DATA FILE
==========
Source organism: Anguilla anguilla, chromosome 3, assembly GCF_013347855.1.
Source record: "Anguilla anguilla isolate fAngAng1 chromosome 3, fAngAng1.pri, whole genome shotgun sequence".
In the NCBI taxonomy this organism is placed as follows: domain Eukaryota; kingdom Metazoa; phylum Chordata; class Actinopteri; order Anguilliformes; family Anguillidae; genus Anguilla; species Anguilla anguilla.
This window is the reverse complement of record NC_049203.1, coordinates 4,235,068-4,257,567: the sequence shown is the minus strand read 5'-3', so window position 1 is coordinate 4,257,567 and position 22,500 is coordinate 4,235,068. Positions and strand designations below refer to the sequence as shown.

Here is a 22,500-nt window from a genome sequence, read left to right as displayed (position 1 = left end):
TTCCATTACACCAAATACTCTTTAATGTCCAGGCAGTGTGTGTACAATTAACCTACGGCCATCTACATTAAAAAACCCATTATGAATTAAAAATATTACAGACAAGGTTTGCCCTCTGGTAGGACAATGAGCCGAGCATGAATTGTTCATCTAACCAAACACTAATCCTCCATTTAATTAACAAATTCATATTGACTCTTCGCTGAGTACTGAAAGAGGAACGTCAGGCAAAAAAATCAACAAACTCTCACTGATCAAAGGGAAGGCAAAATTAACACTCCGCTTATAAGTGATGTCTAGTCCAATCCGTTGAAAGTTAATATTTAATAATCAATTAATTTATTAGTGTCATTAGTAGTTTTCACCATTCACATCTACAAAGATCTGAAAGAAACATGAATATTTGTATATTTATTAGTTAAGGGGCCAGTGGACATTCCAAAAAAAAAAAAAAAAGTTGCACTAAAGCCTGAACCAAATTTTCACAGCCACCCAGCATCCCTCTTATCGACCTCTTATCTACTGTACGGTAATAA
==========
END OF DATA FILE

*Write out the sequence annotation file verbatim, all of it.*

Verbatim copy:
Source organism: Anguilla anguilla, chromosome 3, assembly GCF_013347855.1.
Source record: "Anguilla anguilla isolate fAngAng1 chromosome 3, fAngAng1.pri, whole genome shotgun sequence".
In the NCBI taxonomy this organism is placed as follows: domain Eukaryota; kingdom Metazoa; phylum Chordata; class Actinopteri; order Anguilliformes; family Anguillidae; genus Anguilla; species Anguilla anguilla.
This window is the reverse complement of record NC_049203.1, coordinates 4,235,068-4,257,567: the sequence shown is the minus strand read 5'-3', so window position 1 is coordinate 4,257,567 and position 22,500 is coordinate 4,235,068. Positions and strand designations below refer to the sequence as shown.

Here is a 22,500-nt window from a genome sequence, read left to right as displayed (position 1 = left end):
TTCCATTACACCAAATACTCTTTAATGTCCAGGCAGTGTGTGTACAATTAACCTACGGCCATCTACATTAAAAAACCCATTATGAATTAAAAATATTACAGACAAGGTTTGCCCTCTGGTAGGACAATGAGCCGAGCATGAATTGTTCATCTAACCAAACACTAATCCTCCATTTAATTAACAAATTCATATTGACTCTTCGCTGAGTACTGAAAGAGGAACGTCAGGCAAAAAAATCAACAAACTCTCACTGATCAAAGGGAAGGCAAAATTAACACTCCGCTTATAAGTGATGTCTAGTCCAATCCGTTGAAAGTTAATATTTAATAATCAATTAATTTATTAGTGTCATTAGTAGTTTTCACCATTCACATCTACAAAGATCTGAAAGAAACATGAATATTTGTATATTTATTAGTTAAGGGGCCAGTGGACATTCCAAAAAAAAAAAAAAAAGTTGCACTAAAGCCTGAACCAAATTTTCACAGCCACCCAGCATCCCTCTTATCGACCTCTTATCTACTGTACGGTAATAA